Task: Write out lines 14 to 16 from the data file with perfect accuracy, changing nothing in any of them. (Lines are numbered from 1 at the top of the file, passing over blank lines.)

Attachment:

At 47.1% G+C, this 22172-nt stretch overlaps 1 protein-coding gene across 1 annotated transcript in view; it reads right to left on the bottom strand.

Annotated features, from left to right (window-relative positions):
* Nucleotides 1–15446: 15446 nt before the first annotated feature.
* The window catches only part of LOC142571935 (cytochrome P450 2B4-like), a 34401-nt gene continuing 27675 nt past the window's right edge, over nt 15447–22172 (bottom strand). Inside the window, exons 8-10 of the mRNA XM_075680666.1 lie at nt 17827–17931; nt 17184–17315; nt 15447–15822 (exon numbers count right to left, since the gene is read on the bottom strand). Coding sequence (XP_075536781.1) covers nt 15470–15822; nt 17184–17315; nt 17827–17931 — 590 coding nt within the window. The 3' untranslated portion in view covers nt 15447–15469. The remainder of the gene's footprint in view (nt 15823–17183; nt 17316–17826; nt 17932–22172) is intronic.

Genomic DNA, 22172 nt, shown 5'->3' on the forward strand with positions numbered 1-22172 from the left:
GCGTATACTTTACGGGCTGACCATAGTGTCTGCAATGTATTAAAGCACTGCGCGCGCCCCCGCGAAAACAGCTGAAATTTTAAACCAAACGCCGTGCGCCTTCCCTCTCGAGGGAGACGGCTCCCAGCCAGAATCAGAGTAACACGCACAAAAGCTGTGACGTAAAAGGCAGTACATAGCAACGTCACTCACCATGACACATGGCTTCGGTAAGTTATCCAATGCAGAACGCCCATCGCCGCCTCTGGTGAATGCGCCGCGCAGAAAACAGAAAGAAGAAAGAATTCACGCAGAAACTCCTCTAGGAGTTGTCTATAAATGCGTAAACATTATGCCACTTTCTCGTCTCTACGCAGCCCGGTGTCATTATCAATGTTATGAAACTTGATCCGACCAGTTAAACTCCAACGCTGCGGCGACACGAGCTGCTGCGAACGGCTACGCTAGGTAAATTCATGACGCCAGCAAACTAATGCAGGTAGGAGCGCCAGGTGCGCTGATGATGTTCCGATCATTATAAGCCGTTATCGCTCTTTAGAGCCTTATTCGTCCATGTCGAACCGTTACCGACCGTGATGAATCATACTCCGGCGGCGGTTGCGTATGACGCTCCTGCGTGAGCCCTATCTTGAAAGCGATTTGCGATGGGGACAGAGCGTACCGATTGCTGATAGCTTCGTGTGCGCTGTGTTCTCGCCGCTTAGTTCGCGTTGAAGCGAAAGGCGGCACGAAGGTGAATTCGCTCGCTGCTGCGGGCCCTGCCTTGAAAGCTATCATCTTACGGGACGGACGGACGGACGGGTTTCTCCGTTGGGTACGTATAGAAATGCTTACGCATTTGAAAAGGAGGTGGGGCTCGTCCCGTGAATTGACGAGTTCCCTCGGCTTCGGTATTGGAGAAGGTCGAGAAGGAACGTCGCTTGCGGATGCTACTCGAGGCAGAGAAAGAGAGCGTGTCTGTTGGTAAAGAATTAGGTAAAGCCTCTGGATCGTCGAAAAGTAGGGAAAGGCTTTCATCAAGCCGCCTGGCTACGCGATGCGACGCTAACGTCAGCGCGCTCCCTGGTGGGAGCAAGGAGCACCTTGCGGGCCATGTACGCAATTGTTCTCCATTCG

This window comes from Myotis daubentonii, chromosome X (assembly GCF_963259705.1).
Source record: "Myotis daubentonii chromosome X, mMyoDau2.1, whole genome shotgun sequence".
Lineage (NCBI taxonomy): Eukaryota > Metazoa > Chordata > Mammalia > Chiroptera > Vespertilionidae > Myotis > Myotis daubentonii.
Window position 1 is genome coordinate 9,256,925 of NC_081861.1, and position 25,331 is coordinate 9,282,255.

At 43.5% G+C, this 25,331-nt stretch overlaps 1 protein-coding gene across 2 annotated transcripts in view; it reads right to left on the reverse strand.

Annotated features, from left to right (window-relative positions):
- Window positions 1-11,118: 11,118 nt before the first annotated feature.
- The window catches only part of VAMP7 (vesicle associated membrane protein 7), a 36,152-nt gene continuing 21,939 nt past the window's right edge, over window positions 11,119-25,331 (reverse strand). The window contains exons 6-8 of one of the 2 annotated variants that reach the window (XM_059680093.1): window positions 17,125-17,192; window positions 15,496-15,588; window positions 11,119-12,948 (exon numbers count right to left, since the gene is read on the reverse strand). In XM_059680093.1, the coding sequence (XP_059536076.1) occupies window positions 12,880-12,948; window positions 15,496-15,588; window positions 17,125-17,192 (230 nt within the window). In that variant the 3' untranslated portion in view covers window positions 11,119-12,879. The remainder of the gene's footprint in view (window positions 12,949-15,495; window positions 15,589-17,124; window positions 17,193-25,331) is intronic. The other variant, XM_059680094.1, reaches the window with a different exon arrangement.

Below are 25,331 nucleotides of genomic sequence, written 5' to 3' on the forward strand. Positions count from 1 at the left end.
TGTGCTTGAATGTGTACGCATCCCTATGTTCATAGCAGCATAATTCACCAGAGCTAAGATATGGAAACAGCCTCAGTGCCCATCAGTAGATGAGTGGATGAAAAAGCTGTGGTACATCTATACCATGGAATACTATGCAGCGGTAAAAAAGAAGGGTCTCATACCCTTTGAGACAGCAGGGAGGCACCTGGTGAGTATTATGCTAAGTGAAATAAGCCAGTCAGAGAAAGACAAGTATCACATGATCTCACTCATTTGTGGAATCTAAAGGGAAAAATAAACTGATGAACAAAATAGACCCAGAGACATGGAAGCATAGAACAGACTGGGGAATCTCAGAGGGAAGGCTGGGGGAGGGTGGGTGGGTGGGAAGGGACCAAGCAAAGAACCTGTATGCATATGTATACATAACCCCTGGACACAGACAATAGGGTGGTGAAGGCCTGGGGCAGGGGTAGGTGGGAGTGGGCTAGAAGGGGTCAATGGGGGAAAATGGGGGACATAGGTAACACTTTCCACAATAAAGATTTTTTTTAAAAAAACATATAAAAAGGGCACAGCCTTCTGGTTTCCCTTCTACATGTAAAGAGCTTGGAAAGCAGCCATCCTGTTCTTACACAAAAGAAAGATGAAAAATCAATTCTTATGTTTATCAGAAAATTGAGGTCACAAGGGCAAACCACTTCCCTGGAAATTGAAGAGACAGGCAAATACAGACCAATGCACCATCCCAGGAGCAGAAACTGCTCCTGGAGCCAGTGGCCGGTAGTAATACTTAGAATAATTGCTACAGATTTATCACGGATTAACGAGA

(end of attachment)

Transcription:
- The window catches only part of VAMP7 (vesicle associated membrane protein 7), a 36,152-nt gene continuing 21,939 nt past the window's right edge, over window positions 11,119-25,331 (reverse strand). The window contains exons 6-8 of one of the 2 annotated variants that reach the window (XM_059680093.1): window positions 17,125-17,192; window positions 15,496-15,588; window positions 11,119-12,948 (exon numbers count right to left, since the gene is read on the reverse strand). In XM_059680093.1, the coding sequence (XP_059536076.1) occupies window positions 12,880-12,948; window positions 15,496-15,588; window positions 17,125-17,192 (230 nt within the window). In that variant the 3' untranslated portion in view covers window positions 11,119-12,879. The remainder of the gene's footprint in view (window positions 12,949-15,495; window positions 15,589-17,124; window positions 17,193-25,331) is intronic. The other variant, XM_059680094.1, reaches the window with a different exon arrangement.

Below are 25,331 nucleotides of genomic sequence, written 5' to 3' on the forward strand. Positions count from 1 at the left end.
TGTGCTTGAATGTGTACGCATCCCTATGTTCATAGCAGCATAATTCACCAGAGCTAAGATATGGAAACAGCCTCAGTGCCCATCAGTAGATGAGTGGATGAAAAAGCTGTGGTACATCTATACCATGGAATACTATGCAGCGGTAAAAAAGAAGGGTCTCATACCCTTTGAGACAGCAGGGAGGCACCTGGTGAGTATTATGCTAAGTGAAATAAGCCAGTCAGAGAAAGACAAGTATCACATGATCTCACTCATTTGTGGAATCTAAAGGGAAAAATAAACTGATGAACAAAATAGACCCAGAGACATGGAAGCATAGAACAGACTGGGGAATCTCAGAGGGAAGGCTGGGGGAGGGTGGGTGGGTGGGAAGGGACCAAGCAAAGAACCTGTATGCATATGTATACATAACCCCTGGACACAGACAATAGGGTGGTGAAGGCCTGGGGCAGGGGTAGGTGGGAGTGGGCTAGAAGGGGTCAATGGGGGAAAATGGGGGACATAGGTAACACTTTCCACAATAAAGATTTTTTTTAAAAAAACATATAAAAAGGGCACAGCCTTCTGGTTTCCCTTCTACATGTAAAGAGCTTGGAAAGCAGCCATCCTGTTCTTACACAAAAGAAAGATGAAAAATCAATTCTTATGTTTATCAGAAAATTGAGGTCACAAGGGCAAACCACTTCCCTGGAAATTGAAGAGACAGGCAAATACAGACCAATGCACCATCCCAGGAGCAGAAACTGCTCCTGGAGCCAGTGGCCGGTAGTAATACTTAGAATAATTGCTACAGATTTATCACGGATTAACGAGA